Friday, May 20, 2011

That Weird Election in New York

There is a special election under way in upstate New York's 26th congressional district that conveys some important things about America right now. This is a heavily Republican area, easily won by John McCain in 2008. But this election is competitive, with the latest polls showing the Democrat, Kathy Hochul, ahead by less than the margin of error. Why? Two reasons. The main one is that the Republicans in the House passed the Ryan budget, which calls for drastic cuts to Medicaid and an end to Medicare as a guaranteed government benefit. By constantly harping on this plan to "end Medicare," Hochul has made the race competitive.

How has Republican Jane Corwin responded? Not, you can be sure, by defending the need to cut health care spending. No, she is running ads accusing the Democrats of cutting Medicare. This is leading to a weird argument that goes something like, "You want to cut Medicare!" "No I don't. You're the one who wants to cut Medicare!" "Oh yeah? "Yeah!"

In the abstract, in Washington, Republicans talk on and on about cutting spending. But the reality is that right now they can't win elections without winning a majority of voters over 65, and older Americans love Medicare. Republicans face a real problem here: their activists and money men are demanding major budget cuts, but the country's real, long-term fiscal problem is how to pay for old people's health care. Paul Ryan's budget solves that problem by drastically limiting the health care old people will get. But old people like having good health care, and they are in no mood to give it up. If Democrats can convince older voters that Republicans want to take their Medicare away, they may abandon the Republicans by the millions and catapult the Democrats back into the Congressional majority they enjoyed for a generation before 1994.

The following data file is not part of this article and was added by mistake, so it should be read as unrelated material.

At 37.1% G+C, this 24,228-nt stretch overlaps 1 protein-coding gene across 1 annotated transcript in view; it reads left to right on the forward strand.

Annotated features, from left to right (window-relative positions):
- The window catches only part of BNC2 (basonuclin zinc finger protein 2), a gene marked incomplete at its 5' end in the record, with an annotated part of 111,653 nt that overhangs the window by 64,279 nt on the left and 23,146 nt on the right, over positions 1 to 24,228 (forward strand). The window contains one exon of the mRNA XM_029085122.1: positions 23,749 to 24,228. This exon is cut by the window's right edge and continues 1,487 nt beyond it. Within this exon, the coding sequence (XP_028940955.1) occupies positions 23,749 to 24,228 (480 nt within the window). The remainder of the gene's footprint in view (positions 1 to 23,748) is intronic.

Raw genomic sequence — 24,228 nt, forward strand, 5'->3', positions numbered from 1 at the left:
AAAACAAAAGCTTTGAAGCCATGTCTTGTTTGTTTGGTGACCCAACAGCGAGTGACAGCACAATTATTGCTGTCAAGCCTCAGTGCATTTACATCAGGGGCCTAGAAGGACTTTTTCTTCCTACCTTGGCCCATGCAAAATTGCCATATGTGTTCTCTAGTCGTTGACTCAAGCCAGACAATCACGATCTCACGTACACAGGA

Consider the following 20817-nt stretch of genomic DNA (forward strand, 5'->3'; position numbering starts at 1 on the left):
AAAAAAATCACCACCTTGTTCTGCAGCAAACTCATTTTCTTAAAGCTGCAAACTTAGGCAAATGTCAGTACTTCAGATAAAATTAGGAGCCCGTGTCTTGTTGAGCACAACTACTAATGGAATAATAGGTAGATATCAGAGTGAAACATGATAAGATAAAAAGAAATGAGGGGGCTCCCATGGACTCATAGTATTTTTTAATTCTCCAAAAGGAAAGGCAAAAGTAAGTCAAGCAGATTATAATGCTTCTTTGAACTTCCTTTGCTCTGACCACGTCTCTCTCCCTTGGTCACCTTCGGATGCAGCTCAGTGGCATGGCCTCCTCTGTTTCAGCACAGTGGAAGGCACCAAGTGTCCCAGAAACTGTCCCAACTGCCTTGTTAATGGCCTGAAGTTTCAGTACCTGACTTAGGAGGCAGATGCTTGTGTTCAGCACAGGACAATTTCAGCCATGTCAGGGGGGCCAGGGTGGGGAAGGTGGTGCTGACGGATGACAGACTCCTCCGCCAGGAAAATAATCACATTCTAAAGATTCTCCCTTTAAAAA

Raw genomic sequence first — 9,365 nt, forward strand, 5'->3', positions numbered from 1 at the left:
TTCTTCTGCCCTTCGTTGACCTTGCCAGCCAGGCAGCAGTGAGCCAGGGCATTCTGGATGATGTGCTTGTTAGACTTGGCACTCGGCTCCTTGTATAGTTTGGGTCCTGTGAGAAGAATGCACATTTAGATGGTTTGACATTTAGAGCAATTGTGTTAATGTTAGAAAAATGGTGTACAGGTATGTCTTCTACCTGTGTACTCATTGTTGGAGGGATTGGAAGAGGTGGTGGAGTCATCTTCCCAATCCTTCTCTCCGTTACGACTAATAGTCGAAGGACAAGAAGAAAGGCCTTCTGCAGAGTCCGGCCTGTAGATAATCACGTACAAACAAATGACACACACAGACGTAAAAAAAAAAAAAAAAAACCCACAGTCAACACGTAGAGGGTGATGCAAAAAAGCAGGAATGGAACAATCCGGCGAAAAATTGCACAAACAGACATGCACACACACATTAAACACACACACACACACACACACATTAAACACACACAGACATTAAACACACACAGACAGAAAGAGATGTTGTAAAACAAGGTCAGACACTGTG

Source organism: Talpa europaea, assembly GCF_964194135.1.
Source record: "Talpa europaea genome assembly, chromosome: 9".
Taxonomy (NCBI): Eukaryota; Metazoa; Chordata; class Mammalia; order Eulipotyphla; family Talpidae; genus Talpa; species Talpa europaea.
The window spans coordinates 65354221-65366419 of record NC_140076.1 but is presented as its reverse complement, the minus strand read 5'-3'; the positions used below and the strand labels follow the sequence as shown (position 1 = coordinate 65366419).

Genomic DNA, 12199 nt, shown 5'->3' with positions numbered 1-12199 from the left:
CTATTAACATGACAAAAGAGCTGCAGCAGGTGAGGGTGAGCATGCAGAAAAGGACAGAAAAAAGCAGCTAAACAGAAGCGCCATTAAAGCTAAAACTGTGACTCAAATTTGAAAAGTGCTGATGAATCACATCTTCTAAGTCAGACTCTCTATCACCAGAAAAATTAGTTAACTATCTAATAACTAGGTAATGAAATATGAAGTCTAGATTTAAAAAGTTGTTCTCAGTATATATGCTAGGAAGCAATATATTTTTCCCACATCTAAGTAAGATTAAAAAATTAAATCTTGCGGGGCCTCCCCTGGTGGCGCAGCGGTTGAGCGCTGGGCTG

Then there is the second problem for Republican Corwin: Tea Party candidate Jack Davis. Davis has run for office before as both a Democrat and a Republican, and this time his platform consists mainly of being angrier than anyone else. The surge of right-wing anger in America is another real danger for the Republicans, since it may lead to more three-way races or more primaries in which Sharon Angles knock off more mainstream candidates.

Meanwhile, in the department of forgetting: Jack Davis is especially angry about unemployment and lost jobs, which he blames on high taxes. So he is running ads that play on the plight of the unemployed, like this one in which a woman, told that her husband has been laid off, asks, "How can we pay for my chemotherapy without health insurance?" Hey, you know, the President has an answer to that question! It's called the Affordable Care Act, aka Obamacare. By 2014 it will be providing big subsidies to people in exactly that situation, so they can keep their health insurance. Isn't it cool when problems actually have solutions?

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